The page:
The forward listed the names of 16 Muslim workers as well as aBruhat Bengaluru Mahanagara Palike (BBMP) officer, whose responsibilities are unconnected to bed allocation. Abusive responses unrolled below this message. “Hang them at crematoria (sic),” someone commented on a Facebook post. A Kannada video seen by thousands on Facebook shows a man pledging his support to Surya, as he demands the Muslim war-room employees be “hanged within 20 days”. The responses are full of anti-Muslim abuse: “Jihadis”, “terrorists”, “Mullahs” “Covid Jihad”.
While the police have arrested seven people, the 16 Muslims in the Whatsapp messages are not accused of a crime. All were suspended after Surya’s press conference. Those in the war room—205 of whose numbers were leaked online—were inundated with Islamophobic calls and messages. Others working there said operations had slowed down as a shroud of fear settled in.
Abdul’s family saw these messages on Whatsapp. Some extended support, some asked if they were true. “My family has been asking me to leave saying it was not safe to continue,” he said. “But, if I leave on my own, people will say I was fired because I did something wrong.”
“ICU Bed Scam”
Bengaluru has 313,000 active Covid cases—the highest for an urban area in India—and adds over 23,000 fresh cases daily, making up around half of the total cases in Karnataka.
Each helpline operator responds to an average of 200 calls during a nine-hour shift; the helpline gets over 5,000 calls daily. “There is no break between calls at all,” said a helpline operator, speaking on condition of anonymity. “We have been overwhelmed. Many of us leave our shifts teary-eyed because we are moved by the distress around us and we feel helpless.”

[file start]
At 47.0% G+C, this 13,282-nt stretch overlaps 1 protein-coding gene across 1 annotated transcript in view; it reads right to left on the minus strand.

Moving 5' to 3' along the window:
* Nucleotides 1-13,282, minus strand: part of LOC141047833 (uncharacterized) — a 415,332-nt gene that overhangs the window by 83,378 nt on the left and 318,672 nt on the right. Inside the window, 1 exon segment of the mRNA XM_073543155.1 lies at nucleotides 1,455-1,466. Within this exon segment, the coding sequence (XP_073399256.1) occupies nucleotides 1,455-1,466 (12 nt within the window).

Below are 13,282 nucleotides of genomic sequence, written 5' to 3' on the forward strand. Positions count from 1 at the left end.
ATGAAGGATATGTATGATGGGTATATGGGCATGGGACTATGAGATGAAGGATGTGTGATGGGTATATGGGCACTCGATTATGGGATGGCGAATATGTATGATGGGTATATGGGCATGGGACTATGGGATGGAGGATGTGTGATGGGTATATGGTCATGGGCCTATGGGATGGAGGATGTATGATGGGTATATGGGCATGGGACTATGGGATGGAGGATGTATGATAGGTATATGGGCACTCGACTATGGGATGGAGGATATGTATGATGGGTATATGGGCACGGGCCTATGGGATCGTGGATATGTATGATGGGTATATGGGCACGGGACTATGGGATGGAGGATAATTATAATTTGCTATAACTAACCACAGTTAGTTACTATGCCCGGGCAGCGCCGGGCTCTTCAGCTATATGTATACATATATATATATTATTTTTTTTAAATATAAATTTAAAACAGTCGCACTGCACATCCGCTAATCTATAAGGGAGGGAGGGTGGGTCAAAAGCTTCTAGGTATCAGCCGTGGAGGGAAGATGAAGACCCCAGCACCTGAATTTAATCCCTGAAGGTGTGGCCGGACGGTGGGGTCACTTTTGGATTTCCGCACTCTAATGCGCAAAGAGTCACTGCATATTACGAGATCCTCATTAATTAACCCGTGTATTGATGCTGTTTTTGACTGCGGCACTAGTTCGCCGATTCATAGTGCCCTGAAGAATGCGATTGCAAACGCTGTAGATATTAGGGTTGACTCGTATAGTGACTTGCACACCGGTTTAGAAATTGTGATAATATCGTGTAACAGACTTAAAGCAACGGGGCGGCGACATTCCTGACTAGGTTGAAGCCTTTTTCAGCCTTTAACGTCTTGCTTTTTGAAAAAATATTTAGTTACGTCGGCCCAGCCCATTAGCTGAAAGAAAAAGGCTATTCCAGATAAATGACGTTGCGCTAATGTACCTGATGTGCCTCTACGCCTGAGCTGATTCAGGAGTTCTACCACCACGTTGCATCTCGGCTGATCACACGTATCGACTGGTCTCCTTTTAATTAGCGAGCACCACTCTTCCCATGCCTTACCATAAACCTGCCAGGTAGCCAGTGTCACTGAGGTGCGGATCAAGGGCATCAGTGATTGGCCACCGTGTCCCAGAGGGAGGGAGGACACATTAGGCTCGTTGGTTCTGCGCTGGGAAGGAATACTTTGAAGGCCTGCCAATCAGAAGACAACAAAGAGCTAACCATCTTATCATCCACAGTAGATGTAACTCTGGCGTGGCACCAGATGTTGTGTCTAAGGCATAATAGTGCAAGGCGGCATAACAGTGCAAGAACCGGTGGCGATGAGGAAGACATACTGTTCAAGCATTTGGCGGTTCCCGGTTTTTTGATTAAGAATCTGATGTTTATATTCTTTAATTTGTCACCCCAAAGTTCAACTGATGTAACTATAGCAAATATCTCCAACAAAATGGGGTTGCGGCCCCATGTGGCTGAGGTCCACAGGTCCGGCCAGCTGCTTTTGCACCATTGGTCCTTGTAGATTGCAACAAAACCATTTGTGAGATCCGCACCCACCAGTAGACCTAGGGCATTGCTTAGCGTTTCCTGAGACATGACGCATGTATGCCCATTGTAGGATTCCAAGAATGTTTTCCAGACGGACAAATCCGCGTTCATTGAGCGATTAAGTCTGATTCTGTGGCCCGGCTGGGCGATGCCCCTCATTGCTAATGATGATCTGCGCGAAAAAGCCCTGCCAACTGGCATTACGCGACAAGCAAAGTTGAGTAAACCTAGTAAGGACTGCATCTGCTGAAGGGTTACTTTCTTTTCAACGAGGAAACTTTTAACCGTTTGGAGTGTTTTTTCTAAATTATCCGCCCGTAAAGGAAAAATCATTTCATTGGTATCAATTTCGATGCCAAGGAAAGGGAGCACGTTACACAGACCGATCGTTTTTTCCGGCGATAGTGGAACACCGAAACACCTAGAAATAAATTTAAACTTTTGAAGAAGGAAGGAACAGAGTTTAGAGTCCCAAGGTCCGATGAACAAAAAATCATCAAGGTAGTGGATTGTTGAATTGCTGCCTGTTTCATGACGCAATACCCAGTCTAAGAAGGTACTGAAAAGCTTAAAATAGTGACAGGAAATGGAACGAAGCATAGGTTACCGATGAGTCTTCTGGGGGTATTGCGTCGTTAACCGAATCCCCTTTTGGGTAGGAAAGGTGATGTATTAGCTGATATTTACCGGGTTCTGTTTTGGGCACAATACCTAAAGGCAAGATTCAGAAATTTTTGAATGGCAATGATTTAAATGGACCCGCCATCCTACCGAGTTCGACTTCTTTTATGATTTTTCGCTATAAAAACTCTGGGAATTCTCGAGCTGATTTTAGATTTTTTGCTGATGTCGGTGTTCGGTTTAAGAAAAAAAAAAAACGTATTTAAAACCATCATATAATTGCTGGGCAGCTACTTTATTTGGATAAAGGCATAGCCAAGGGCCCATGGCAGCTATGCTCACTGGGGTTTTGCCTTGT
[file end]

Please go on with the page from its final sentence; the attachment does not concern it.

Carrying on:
On 4 May, Surya and the BJP delegation conducted a surprise audit of the BBMP centre and claimed to have found instances of bed blocking and illegal bribe-for-bed activities. Jayanagar police in South Bengaluru had filed a case under section 53 (misappropriation of funds) of the Disaster Management Act, 2005, and sections 406 (criminal breach of trust), 420 (cheating) and 384 (extortion) of the Indian Penal Code, 1860.
“A day before the press conference, we had arrested two-three people based on information that they had illegally obtained beds,” said Harish Pandey, deputy commissioner of police (South). “Once the press conference aired, we felt there was a genuine complaint and filed a suo moto case.” Based on the police investigation, four people were arrested, including two doctors.
Asked if the Muslim names read out by the BJP MPs were being investigated, Pandey said: “We have called workers from across the centres for questioning and gathering of information. We have been working based on discrepancies in bed allocations and summoning people for questioning. We have not taken any data or any list of individuals from the MP or the MLAs.”
The City Crime Branch is now entrusted with the investigation. On 5 May, three people were arrested, including two connected to a private hospital and another appointed as an Arogya Mitra (a primary contact for patients at hospital). A majority of those arrested are not Muslim.
Senior police officials said there was no evidence of any religious angle to the scam and that the motives of those arrested so far were monetary gain from patients desperate for a hospital bed.
“Our investigation is following set procedures. We are working on certain evidences (sic) and statements on record. We are working in a professional manner and not basing our investigation on media reports or social media,” said Kamal Pant, commissioner of the Bengaluru City Police.
‘Muslim Colleagues Being Targeted’
The 16 helpline workers Surya named were asked by shift supervisors and the local police to head to the police station where they spent the major part of two days. On the night of 5 May, all were told that they were “suspended” until the police investigation ended.
BBMP Commissioner Gaurav Gupta did not respond to calls or messages from Article 14. We will update this story if and when he responds.